Penalty reductions for voluntary disclosures
2007 amendment means penalties for 'not taking reasonable care' and more will not be imposed following voluntarily disclosure of a tax shortfall.
Sections 141G(3)(a) and 141J(2) of the Tax Administration Act 1994
The shortfall penalty for not taking reasonable care, taking an unacceptable tax position or having an unacceptable interpretation will not be imposed when a tax shortfall is voluntarily disclosed before notification of a pending tax audit or investigation.
Shortfall penalties may be reduced if taxpayers voluntarily disclose tax shortfalls. Before these amendments, penalties were reduced by:
- 75 percent if the disclosure was made before the taxpayer was notified of a pending tax audit or investigation; or
- 40 percent if the disclosure was made after the taxpayer was notified of the pending tax audit or investigation but before the audit or investigation began.
The penalty reduction was intended to reflect the lower administrative cost of having the tax shortfall identified before resources are committed to an investigation. It also recognises the taxpayer's intention to comply and co-operate with Inland Revenue.
The discussion document, Tax penalties, tax agents and disclosures, notes, however, that the rules did not adequately encourage taxpayers to disclose a tax shortfall. Imposing shortfall penalties in cases when taxpayers wished to voluntarily disclose tax shortfalls, even though the penalties were reduced, diminished the incentive for taxpayers to make a disclosure.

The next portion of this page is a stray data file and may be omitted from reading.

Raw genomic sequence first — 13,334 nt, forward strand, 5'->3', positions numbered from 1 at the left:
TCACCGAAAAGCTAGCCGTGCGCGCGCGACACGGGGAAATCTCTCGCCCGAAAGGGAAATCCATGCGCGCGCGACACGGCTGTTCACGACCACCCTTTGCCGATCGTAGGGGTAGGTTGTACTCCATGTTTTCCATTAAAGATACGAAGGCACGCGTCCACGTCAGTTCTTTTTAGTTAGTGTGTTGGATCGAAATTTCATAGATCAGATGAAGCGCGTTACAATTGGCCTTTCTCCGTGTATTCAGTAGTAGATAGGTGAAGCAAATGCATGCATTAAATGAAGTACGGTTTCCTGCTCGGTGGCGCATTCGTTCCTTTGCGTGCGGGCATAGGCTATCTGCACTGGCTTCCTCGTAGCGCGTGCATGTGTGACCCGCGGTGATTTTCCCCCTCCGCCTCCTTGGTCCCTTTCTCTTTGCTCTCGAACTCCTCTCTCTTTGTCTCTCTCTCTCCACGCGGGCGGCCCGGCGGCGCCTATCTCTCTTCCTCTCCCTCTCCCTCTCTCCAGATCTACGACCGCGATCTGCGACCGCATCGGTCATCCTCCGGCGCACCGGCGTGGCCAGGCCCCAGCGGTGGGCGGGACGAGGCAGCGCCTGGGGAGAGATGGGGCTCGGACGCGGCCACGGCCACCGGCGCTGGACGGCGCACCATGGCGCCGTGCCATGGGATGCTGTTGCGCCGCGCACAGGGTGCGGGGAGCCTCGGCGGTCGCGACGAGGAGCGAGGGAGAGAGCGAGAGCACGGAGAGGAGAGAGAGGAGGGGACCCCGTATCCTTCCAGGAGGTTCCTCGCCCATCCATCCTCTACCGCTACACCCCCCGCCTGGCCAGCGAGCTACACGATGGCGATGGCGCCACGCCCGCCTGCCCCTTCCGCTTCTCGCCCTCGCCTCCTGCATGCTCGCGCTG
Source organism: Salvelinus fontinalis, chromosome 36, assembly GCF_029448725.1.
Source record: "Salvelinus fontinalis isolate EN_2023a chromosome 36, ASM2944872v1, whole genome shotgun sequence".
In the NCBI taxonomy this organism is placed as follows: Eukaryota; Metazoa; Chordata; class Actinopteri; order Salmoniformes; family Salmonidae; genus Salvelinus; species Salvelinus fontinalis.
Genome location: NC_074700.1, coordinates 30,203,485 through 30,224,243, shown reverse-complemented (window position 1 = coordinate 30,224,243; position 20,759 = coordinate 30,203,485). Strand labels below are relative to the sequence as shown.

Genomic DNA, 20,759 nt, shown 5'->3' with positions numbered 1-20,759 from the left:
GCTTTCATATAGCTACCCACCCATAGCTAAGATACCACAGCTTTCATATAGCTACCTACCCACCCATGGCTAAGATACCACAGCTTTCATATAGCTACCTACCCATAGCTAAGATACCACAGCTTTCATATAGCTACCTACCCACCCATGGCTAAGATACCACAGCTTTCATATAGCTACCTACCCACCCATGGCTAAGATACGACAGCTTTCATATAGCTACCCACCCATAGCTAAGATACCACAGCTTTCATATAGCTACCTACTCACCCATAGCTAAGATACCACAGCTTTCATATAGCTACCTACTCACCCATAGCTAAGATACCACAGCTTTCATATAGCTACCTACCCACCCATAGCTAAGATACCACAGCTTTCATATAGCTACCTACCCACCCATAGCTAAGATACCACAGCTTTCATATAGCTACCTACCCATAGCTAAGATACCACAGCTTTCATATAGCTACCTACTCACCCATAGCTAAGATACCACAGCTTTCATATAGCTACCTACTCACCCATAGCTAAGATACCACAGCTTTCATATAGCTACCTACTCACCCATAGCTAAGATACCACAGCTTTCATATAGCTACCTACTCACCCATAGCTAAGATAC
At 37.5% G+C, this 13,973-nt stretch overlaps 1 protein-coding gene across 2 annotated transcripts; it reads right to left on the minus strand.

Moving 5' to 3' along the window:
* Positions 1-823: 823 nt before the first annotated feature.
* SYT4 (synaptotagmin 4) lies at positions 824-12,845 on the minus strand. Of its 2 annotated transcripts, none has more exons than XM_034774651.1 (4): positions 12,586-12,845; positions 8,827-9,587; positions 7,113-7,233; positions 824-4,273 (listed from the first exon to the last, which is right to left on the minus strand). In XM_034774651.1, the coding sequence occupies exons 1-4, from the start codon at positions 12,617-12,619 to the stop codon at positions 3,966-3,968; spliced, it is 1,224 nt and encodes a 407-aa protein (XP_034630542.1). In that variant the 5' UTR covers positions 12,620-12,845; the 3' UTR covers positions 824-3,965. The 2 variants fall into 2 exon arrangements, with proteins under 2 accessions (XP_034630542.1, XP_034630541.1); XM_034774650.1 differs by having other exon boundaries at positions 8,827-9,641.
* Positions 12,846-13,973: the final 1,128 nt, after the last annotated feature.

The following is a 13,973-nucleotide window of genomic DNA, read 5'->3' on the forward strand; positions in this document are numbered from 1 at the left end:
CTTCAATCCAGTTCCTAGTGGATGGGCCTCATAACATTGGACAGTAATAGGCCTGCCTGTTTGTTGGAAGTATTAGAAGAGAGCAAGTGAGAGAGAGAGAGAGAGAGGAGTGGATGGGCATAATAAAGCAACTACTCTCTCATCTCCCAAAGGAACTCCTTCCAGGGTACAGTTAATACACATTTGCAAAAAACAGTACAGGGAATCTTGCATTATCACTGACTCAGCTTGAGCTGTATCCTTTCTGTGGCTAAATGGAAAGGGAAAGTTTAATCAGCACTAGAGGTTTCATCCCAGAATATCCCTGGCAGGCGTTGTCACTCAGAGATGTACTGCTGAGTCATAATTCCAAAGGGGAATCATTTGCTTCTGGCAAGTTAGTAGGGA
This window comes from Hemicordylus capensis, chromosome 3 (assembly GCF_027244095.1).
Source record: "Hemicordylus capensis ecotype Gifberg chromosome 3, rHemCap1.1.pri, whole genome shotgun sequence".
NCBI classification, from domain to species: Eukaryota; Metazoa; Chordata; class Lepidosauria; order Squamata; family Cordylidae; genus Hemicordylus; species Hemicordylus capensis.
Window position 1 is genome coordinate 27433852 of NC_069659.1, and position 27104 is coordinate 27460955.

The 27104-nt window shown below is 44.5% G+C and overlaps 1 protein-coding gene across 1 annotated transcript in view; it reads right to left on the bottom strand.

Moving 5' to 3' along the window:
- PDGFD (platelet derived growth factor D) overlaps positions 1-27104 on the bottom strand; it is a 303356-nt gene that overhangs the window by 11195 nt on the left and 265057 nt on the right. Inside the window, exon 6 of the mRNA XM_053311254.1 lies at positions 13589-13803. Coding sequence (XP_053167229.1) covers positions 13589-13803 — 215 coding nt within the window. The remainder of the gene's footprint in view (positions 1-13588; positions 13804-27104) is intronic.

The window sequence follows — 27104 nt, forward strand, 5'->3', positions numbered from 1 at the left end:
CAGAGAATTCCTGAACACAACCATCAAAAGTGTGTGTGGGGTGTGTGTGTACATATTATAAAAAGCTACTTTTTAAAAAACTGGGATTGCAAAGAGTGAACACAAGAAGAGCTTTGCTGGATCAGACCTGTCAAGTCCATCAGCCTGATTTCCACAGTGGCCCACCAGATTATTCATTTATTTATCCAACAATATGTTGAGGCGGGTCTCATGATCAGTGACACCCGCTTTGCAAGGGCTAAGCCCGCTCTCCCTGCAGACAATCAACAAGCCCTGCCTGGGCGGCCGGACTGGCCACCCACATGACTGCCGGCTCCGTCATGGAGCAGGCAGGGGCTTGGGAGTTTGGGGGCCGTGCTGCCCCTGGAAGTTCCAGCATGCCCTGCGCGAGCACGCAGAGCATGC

The amendment is intended to encourage taxpayers to come forward and tell Inland Revenue when they discover they have a tax shortfall.
To increase the incentive for taxpayers to comply voluntarily, shortfall penalties payable for "not taking reasonable care", "unacceptable tax positions" and "unacceptable interpretations" will be reduced by 100 percent when the tax shortfalls are voluntarily disclosed before taxpayers are notified of pending tax audits or investigations.
The 75 percent reduction will still apply to the gross carelessness, abusive tax position and evasion shortfall penalties if the disclosure is made before notification of an audit. The 40 percent reduction also continues to apply if the disclosure is made after the taxpayer has been notified of an audit but before the audit begins.
The amendment applies to voluntary disclosures made on or after 17 May 2007 (the date the bill was introduced).